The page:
‘Prophets of nature’

Romantic ideals of nature and their continuing relevance for tourism today

Authored by: Diana Barsham , Michael Hitchcock

The Routledge Handbook of Tourism and the Environment

Print publication date:  July  2012
Online publication date:  August  2012

Print ISBN: 9780415582070
eBook ISBN: 9780203121108
Adobe ISBN: 9781136325564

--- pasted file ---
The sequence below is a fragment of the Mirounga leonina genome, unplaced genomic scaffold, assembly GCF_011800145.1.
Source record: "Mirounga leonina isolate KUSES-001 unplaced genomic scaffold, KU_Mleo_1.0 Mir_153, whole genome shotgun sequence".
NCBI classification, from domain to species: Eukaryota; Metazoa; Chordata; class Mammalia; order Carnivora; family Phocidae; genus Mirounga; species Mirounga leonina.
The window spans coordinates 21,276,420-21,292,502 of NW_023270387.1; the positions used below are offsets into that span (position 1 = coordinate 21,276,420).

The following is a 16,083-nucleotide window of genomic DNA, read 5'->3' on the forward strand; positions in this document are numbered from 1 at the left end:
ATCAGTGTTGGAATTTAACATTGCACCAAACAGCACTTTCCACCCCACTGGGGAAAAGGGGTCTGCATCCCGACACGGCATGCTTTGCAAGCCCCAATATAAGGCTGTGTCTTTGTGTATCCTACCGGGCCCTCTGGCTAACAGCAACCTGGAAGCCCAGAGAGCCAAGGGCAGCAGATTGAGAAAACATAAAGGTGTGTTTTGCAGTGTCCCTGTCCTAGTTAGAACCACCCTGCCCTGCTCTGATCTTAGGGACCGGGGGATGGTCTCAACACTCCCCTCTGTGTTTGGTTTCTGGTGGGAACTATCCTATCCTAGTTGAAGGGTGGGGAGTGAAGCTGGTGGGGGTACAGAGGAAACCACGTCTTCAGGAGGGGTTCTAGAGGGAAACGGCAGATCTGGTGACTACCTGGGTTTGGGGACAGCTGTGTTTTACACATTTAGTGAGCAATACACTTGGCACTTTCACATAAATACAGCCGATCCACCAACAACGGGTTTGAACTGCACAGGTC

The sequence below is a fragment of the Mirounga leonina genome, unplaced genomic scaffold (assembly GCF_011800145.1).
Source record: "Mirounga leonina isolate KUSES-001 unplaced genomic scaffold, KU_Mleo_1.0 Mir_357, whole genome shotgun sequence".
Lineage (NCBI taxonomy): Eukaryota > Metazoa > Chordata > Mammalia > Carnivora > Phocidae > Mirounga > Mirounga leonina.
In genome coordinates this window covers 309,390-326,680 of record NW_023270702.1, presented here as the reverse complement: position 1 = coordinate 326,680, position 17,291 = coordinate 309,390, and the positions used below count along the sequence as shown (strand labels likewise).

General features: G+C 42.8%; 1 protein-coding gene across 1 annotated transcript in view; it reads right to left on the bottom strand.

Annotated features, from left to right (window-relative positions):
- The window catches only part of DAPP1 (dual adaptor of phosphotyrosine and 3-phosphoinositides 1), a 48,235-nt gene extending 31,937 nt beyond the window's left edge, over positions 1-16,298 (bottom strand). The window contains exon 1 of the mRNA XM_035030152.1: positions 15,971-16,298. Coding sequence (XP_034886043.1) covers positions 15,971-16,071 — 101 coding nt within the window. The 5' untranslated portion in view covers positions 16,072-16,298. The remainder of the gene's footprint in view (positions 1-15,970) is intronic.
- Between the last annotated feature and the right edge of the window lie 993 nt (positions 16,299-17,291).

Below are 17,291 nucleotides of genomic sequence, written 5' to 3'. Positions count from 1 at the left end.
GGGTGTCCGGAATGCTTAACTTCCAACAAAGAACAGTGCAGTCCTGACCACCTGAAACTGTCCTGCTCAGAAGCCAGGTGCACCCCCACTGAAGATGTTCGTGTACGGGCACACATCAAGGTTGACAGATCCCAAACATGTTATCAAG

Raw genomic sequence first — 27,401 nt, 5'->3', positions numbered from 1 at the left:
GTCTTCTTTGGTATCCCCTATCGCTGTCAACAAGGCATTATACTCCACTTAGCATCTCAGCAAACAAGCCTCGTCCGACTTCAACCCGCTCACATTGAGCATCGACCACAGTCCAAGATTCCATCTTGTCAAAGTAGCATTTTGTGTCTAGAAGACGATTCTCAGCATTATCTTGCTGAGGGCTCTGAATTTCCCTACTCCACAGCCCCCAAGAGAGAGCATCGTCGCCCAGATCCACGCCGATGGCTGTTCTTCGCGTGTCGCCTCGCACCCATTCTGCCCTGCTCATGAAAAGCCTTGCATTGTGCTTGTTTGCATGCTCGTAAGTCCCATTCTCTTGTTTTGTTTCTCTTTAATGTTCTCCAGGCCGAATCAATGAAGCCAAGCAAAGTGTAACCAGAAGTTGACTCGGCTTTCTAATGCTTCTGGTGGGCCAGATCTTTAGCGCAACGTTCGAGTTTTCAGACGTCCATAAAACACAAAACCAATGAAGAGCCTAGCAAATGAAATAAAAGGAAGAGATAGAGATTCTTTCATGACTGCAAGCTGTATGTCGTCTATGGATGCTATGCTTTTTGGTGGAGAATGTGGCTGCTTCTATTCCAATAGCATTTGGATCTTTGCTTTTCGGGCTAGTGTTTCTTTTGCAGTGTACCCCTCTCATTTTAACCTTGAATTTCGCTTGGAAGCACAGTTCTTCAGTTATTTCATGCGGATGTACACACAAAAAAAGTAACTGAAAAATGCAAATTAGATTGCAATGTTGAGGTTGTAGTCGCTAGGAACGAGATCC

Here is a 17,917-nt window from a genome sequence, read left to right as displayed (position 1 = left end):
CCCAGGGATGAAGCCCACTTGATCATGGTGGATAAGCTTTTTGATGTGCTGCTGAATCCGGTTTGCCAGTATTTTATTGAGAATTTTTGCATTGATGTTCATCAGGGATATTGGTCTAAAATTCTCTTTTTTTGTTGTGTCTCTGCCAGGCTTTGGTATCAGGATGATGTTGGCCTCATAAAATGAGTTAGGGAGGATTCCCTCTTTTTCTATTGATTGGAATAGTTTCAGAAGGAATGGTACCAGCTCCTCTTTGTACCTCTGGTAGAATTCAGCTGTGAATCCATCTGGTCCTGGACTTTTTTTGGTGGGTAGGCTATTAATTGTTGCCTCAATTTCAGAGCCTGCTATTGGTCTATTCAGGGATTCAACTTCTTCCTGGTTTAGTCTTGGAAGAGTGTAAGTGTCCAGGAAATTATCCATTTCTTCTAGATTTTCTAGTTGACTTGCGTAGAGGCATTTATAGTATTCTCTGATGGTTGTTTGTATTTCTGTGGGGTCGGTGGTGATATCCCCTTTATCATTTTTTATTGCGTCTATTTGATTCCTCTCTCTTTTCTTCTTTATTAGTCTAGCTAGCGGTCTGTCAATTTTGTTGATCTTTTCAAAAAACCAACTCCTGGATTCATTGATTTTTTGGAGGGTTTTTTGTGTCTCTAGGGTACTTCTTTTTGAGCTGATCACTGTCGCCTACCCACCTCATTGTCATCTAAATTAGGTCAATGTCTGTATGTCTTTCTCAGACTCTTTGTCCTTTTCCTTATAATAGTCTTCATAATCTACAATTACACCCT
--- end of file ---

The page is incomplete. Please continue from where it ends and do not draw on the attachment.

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The idea that the natural environment provides a Romantic spectacle is so widely encountered in tourism that it is usually taken for granted. However, if you look back to the origins of this relatively modern industry it was not invariably the case. The forerunners of today’s tourists, specifically those engaged in the seventeenth to early nineteenth century Grand Tour, usually regarded nature with some trepidation and even awe, and this is particularly evident in the way they regarded some of the landscapes that they passed through on their way to their favoured destinations: Italy, southern France and Greece. One of the major barriers that these early tourists had to surmount was the Alps, particularly the Swiss part of this mountain range, as its passes, notably the St Gotthard, provided some of the few access points to Italy from northern Europe. During the Romantic Era, the Alps were seen as both a geographical and a cultural demarcation zone.

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